This hurricane season is likely to be a relatively calm one, thanks to the return of everyone’s favorite weather pattern: El Niño.
Forecasters with AccuWeather are predicting 10 named storms, with five projected to become hurricanes. An average hurricane season produces 12 named storms.
“The big factor is going to be the fact that we now believe El Niño will come on board some time during the summer and will continue all the way through the rest of the hurricane season,” AccuWeather meteorologist Dan Kottlowski said in a statement this week.
Other hurricane projections are set to follow soon: one from Colorado State University, the other from the National Oceanic and Atmospheric Administration some time in May.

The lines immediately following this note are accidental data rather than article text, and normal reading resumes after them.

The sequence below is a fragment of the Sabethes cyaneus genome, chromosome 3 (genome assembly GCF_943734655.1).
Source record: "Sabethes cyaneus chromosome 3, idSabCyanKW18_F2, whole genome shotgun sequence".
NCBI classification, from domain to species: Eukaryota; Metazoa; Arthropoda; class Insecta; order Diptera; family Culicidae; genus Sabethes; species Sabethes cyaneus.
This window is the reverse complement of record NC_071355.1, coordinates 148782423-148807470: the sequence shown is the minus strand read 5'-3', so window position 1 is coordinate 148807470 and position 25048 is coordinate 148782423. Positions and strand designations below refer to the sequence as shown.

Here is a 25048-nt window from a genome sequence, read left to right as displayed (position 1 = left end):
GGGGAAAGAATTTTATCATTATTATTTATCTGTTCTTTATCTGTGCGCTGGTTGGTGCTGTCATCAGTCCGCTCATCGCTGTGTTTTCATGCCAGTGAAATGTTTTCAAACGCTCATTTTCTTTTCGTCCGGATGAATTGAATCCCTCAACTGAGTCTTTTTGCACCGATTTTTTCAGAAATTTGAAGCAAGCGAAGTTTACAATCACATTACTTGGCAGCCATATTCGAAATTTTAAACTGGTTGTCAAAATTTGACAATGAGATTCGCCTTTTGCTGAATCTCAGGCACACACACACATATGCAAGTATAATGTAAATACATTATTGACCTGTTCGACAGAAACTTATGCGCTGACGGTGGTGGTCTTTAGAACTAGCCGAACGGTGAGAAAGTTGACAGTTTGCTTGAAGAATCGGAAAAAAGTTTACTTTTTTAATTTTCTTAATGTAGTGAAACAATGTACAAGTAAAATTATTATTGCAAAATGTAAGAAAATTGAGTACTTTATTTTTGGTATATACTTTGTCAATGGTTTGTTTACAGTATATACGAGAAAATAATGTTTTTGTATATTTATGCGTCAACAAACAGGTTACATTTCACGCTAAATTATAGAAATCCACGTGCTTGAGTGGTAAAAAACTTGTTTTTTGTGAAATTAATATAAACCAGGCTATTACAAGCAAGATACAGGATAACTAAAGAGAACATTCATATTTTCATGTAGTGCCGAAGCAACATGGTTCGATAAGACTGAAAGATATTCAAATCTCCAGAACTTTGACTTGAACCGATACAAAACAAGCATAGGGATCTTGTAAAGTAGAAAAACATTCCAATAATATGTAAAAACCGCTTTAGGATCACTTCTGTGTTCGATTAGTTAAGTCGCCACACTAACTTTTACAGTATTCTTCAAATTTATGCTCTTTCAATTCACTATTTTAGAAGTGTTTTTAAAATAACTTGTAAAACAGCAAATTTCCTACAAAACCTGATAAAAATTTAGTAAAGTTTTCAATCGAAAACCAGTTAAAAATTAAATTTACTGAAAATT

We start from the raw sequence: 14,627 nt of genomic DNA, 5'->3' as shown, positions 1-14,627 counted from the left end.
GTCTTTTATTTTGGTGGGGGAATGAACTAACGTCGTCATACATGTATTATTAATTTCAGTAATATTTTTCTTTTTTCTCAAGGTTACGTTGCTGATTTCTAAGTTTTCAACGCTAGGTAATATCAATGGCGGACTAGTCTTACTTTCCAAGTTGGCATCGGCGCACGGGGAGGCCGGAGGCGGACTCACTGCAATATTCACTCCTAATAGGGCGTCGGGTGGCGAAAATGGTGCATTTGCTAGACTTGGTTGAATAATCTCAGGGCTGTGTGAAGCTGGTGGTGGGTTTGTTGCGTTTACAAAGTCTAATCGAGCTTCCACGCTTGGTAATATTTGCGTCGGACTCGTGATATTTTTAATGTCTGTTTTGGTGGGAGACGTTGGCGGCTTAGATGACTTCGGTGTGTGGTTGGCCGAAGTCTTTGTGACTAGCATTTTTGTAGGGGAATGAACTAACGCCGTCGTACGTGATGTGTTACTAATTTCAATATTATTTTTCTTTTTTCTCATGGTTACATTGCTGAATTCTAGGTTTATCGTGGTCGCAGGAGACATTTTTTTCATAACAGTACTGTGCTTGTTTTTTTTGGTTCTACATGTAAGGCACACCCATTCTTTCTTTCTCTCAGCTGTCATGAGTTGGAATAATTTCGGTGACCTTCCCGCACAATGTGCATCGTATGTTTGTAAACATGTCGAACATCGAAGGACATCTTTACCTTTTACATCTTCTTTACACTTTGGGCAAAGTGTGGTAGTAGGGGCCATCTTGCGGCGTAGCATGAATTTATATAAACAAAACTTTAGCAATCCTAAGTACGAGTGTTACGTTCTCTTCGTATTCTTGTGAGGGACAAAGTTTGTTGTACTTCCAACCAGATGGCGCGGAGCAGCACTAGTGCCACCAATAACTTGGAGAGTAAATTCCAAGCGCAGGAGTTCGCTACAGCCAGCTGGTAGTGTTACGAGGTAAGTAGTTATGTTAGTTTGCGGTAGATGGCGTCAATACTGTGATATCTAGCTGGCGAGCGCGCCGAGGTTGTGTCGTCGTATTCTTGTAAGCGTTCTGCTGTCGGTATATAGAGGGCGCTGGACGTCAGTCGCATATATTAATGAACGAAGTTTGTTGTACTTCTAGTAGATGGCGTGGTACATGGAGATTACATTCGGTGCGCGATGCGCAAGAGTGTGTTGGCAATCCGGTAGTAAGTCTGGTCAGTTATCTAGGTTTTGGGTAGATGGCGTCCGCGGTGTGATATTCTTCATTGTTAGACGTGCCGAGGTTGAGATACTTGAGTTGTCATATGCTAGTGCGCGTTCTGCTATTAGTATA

According to AccuWeather, an El Niño – a weather phenomenon that includes warmer-than-normal surface temperatures in the equatorial Pacific – “typically causes episodes of strong westerly winds in the tropical Atlantic, which inhibit the development of storms.”
AccuWeather is forecasting that the El Niño is likely to materialize in late summer or fall. In Central Texas, that would probably mean cooler and wetter weather. El Niño is not the only weather pattern to affect Central Texas, but it does tend to make things a bit rainier.
In 2015, the “Godzilla El Niño” that developed in the fall drove the second-wettest year on record. That El Niño gave way to a La Niña, which is basically El Niño’s bizarro twin – cooler equatorial Pacific waters resulting in warmer and drier Central Texas weather. Even as La Niña was fading, it ushered in the warmest winter and warmest three-month start to a year on record in Austin.